In addition to the conference sessions, there will be plenty of time to reflect, to get to know other conference participants and to have fun! The cost of the conference is $485 double occupancy, $465 triple, and $415 quad, and includes room and all meals. When planning transportation, arrange to arrive in Louisville, Ky., where transportation will be provided to the conference center. Attendance is limited to 20 participants, so make your reservations early. A $40 deposit (non-refundable) will reserve your spot. Payment by check may be sent to: Carlos Taylor, 818 W. Riverside Ave., Apt. C3, Muncie, IN 47303. Any questions may be directed to Nancy Trzcinski at [email protected] or (413) 441-2305 or Becky Barnes at [email protected] or (914) 393-6613.


Calling all GMS alums, friends, and anyone who wants to join us in a fun-filled weekend! The Governor Morehead School Alumni Association will hold its annual convention/reunion Aug. 6-8, 2010, at the Holiday Inn, North Raleigh, in Raleigh, N.C. This will be a memorable occasion because activities will be held at the Ashe Avenue campus and the campus of the old Garner Road school.

To complete a convention application and to learn more about the Governor Morehead School Alumni Association, Inc., go to, or call Annie Edgerton Carson at (919) 556-0786 if you do not have access to a computer.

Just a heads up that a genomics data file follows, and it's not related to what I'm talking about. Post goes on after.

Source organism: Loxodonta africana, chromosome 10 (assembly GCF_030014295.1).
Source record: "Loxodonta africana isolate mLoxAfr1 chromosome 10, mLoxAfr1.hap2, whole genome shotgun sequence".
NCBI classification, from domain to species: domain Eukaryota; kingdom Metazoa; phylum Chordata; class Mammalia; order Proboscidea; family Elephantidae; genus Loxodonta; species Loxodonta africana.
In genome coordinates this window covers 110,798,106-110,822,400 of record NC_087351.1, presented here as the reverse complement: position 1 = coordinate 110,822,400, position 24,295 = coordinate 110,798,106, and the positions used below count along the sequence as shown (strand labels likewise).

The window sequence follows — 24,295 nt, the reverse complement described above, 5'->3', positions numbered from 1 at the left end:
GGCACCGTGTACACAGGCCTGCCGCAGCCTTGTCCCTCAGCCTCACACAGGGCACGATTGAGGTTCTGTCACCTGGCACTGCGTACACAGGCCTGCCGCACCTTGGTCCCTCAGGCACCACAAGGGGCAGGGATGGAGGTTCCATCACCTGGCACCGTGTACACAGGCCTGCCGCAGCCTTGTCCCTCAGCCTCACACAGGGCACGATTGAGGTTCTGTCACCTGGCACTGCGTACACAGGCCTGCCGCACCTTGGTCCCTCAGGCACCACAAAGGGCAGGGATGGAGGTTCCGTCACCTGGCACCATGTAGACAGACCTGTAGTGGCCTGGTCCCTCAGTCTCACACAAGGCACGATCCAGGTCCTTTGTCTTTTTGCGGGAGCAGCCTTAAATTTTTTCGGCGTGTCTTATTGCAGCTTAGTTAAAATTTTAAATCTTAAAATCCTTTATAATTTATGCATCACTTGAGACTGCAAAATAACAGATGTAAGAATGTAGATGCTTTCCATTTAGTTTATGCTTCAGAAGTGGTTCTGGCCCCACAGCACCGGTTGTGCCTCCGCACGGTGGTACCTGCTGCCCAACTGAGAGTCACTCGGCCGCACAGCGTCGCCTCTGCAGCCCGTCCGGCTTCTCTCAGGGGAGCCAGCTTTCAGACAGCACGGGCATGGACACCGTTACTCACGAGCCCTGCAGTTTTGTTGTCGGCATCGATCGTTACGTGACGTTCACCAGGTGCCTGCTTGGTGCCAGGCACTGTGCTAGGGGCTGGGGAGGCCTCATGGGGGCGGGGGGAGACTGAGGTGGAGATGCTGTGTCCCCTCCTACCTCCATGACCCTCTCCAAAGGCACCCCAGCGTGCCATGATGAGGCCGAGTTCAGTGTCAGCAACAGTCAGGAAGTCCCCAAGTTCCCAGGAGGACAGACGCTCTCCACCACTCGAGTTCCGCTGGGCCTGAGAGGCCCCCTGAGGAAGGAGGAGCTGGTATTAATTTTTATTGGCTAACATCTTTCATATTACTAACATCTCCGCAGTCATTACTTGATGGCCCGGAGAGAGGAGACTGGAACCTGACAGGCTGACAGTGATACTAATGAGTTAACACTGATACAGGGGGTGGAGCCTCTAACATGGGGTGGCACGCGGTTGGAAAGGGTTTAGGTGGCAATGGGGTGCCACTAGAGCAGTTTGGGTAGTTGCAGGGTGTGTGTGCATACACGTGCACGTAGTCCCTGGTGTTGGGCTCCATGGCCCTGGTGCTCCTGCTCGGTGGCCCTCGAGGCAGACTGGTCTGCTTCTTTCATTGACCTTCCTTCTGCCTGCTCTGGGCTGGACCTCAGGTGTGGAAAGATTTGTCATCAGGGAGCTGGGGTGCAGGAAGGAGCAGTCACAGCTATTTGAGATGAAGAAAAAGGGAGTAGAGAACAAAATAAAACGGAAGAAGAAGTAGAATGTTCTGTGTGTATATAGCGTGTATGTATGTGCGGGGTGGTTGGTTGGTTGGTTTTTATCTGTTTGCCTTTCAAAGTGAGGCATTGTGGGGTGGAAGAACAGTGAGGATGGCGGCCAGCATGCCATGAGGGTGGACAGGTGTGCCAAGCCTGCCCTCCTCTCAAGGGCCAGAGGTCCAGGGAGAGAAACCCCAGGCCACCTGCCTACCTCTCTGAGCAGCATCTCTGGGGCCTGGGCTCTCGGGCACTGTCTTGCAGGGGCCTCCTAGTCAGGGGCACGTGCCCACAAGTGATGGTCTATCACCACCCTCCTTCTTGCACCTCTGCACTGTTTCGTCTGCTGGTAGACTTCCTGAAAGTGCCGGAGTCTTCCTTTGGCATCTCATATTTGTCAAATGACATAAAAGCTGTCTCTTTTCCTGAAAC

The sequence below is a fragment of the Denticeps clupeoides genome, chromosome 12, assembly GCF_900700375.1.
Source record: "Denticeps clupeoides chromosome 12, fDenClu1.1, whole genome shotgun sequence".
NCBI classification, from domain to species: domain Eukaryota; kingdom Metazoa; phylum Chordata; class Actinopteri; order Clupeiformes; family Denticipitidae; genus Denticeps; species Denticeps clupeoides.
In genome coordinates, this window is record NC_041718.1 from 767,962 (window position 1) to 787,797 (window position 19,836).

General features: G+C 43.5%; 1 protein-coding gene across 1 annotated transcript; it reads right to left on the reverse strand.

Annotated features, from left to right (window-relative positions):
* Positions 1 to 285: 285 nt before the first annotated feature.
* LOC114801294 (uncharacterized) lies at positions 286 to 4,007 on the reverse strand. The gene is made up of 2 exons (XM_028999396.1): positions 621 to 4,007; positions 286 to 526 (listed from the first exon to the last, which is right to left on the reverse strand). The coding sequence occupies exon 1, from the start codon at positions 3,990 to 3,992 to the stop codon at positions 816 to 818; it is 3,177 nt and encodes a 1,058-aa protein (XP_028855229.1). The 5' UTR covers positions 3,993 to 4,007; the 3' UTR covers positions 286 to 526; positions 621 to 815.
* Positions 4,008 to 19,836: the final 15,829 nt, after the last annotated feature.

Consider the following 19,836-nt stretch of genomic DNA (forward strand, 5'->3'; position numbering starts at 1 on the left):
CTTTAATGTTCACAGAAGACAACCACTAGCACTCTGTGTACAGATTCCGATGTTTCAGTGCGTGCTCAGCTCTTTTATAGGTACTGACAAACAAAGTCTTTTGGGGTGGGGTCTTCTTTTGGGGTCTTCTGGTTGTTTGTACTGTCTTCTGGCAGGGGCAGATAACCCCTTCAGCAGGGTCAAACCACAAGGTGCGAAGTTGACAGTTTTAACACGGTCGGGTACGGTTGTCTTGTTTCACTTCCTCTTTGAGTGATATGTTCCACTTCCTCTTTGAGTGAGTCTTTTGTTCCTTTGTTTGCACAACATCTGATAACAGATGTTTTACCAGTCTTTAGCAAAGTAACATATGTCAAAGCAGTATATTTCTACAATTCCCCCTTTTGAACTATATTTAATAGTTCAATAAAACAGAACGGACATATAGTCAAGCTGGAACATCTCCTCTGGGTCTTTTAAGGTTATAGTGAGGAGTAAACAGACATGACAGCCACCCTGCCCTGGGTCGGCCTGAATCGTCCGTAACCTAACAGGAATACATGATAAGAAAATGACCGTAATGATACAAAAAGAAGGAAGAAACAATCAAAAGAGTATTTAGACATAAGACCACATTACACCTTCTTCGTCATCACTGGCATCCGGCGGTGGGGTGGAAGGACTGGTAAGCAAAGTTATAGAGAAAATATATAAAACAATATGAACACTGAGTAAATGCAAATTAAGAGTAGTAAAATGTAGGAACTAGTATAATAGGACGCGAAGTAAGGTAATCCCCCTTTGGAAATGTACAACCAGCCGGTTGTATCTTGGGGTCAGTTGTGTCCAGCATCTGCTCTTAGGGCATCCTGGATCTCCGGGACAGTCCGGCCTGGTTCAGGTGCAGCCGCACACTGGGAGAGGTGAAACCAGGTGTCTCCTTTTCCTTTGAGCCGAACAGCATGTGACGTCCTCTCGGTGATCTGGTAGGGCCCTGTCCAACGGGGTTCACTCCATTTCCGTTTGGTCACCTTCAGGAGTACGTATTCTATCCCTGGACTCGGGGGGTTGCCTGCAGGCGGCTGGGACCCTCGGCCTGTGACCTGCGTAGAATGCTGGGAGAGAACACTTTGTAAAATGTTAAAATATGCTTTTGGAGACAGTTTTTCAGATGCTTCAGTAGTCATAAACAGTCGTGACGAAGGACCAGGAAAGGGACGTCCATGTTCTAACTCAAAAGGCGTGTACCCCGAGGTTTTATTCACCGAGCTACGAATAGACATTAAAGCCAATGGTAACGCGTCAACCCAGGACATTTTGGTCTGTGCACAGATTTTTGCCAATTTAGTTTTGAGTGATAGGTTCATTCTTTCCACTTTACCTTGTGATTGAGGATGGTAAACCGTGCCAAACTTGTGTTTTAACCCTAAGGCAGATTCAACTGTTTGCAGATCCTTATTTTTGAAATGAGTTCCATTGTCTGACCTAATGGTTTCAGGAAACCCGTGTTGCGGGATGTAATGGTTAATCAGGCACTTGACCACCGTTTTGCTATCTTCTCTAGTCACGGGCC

The Braille Authority of North America (BANA) is seeking feedback on the NUBS experimental braille code which combines literary, scientific and math notation into one unified code. Braille readers, teachers, and transcribers are needed to read a sampler of the NUBS code and answer specific questions about their reading experience. Anyone who can read and write braille, regardless of their age or experience, is encouraged to participate in this project. Samplers are available in both hard-copy braille and simulated braille. If you are interested in assisting with this evaluation, please contact Judy Dixon by one of the following methods: e-mailing [email protected]; calling (202) 707-0722; or sending either a braille or print letter to Judy Dixon, 1805 N. Oakland St., Arlington, VA 22207. When you make contact, let Judy know your name, address, and preference for embossed braille or simulated braille. All participants will be notified of how to access the evaluation results once the project is complete.